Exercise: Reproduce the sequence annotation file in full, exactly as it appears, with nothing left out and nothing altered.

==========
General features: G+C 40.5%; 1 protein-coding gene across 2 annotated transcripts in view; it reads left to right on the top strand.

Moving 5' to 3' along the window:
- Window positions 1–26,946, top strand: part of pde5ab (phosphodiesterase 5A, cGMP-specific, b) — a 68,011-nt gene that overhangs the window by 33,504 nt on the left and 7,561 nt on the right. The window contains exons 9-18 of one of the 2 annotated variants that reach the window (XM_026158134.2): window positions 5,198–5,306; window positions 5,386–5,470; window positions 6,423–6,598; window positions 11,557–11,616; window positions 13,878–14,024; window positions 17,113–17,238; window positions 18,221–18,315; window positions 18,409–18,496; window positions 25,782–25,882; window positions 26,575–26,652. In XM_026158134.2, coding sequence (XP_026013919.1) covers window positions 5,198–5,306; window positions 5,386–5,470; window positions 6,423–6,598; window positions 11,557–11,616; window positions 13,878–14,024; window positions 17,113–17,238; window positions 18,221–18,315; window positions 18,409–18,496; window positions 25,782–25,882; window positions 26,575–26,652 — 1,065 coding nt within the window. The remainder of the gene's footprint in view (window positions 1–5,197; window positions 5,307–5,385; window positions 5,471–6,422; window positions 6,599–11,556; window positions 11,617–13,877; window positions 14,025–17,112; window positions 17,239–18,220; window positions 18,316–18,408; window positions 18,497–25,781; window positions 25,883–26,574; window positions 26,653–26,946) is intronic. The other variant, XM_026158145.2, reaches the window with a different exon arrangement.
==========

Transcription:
General features: G+C 40.5%; 1 protein-coding gene across 2 annotated transcripts in view; it reads left to right on the top strand.

Moving 5' to 3' along the window:
- Window positions 1–26,946, top strand: part of pde5ab (phosphodiesterase 5A, cGMP-specific, b) — a 68,011-nt gene that overhangs the window by 33,504 nt on the left and 7,561 nt on the right. The window contains exons 9-18 of one of the 2 annotated variants that reach the window (XM_026158134.2): window positions 5,198–5,306; window positions 5,386–5,470; window positions 6,423–6,598; window positions 11,557–11,616; window positions 13,878–14,024; window positions 17,113–17,238; window positions 18,221–18,315; window positions 18,409–18,496; window positions 25,782–25,882; window positions 26,575–26,652. In XM_026158134.2, coding sequence (XP_026013919.1) covers window positions 5,198–5,306; window positions 5,386–5,470; window positions 6,423–6,598; window positions 11,557–11,616; window positions 13,878–14,024; window positions 17,113–17,238; window positions 18,221–18,315; window positions 18,409–18,496; window positions 25,782–25,882; window positions 26,575–26,652 — 1,065 coding nt within the window. The remainder of the gene's footprint in view (window positions 1–5,197; window positions 5,307–5,385; window positions 5,471–6,422; window positions 6,599–11,556; window positions 11,617–13,877; window positions 14,025–17,112; window positions 17,239–18,220; window positions 18,316–18,408; window positions 18,497–25,781; window positions 25,883–26,574; window positions 26,653–26,946) is intronic. The other variant, XM_026158145.2, reaches the window with a different exon arrangement.